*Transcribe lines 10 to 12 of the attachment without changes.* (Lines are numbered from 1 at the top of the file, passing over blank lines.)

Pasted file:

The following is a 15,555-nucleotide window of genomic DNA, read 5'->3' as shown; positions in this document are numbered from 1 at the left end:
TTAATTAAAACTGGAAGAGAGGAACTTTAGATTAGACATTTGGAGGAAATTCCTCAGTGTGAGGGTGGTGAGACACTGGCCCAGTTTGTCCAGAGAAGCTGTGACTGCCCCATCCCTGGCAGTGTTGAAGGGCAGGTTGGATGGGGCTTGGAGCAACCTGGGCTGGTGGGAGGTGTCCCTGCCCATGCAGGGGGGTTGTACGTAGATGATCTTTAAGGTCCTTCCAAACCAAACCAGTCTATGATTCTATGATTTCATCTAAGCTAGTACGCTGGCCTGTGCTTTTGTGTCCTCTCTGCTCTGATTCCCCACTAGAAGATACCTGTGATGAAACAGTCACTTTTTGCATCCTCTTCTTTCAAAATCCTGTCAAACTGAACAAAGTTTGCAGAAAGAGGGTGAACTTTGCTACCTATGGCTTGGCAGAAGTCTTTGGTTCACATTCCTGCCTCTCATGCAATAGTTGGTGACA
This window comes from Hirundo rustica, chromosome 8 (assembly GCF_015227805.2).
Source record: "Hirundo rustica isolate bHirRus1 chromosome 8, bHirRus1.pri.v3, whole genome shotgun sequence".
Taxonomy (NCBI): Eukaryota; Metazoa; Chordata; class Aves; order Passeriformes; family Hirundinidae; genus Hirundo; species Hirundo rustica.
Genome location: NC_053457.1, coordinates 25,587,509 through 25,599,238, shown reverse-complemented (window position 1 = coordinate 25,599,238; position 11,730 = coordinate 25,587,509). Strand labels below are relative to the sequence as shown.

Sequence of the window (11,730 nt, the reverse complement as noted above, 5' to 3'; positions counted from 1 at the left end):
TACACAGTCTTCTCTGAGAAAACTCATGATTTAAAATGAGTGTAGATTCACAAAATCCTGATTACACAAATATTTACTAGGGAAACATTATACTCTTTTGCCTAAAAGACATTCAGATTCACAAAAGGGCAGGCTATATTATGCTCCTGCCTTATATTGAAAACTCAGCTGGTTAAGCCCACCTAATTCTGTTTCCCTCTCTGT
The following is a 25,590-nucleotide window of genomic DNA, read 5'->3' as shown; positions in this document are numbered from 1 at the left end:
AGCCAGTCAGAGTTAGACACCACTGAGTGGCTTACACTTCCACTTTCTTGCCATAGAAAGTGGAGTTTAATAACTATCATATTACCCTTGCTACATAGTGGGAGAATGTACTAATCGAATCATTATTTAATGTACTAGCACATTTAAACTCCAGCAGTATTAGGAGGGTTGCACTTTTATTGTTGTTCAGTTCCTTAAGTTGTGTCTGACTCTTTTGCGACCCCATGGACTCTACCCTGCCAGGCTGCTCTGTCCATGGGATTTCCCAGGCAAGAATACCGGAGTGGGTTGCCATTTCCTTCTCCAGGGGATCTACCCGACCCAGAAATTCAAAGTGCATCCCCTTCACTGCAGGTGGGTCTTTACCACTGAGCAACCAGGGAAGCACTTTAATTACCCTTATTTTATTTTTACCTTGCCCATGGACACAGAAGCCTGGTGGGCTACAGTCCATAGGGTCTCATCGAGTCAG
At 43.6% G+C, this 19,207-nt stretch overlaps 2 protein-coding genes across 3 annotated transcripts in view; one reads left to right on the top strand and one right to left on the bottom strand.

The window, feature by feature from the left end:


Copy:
AGCCAGTCAGAGTTAGACACCACTGAGTGGCTTACACTTCCACTTTCTTGCCATAGAAAGTGGAGTTTAATAACTATCATATTACCCTTGCTACATAGTGGGAGAATGTACTAATCGAATCATTATTTAATGTACTAGCACATTTAAACTCCAGCAGTATTAGGAGGGTTGCACTTTTATTGTTGTTCAGTTCCTTAAGTTGTGTCTGACTCTTTTGCGACCCCATGGACTCTACCCTGCCAGGCTGCTCTGTCCATGGGATTTCCCAGGCAAGAATACCGGAGTGGGTTGCCATTTCCTTCTCCAGGGGATCTACCCGACCCAGAAATTCAAAGTGCATCCCCTTCACTGCAGGTGGGTCTTTACCACTGAGCAACCAGGGAAGCACTTTAATTACCCTTATTTTATTTTTACCTTGCCCATGGACACAGAAGCCTGGTGGGCTACAGTCCATAGGGTCTCATCGAGTCAG
At 43.6% G+C, this 19,207-nt stretch overlaps 2 protein-coding genes across 3 annotated transcripts in view; one reads left to right on the top strand and one right to left on the bottom strand.

The window, feature by feature from the left end: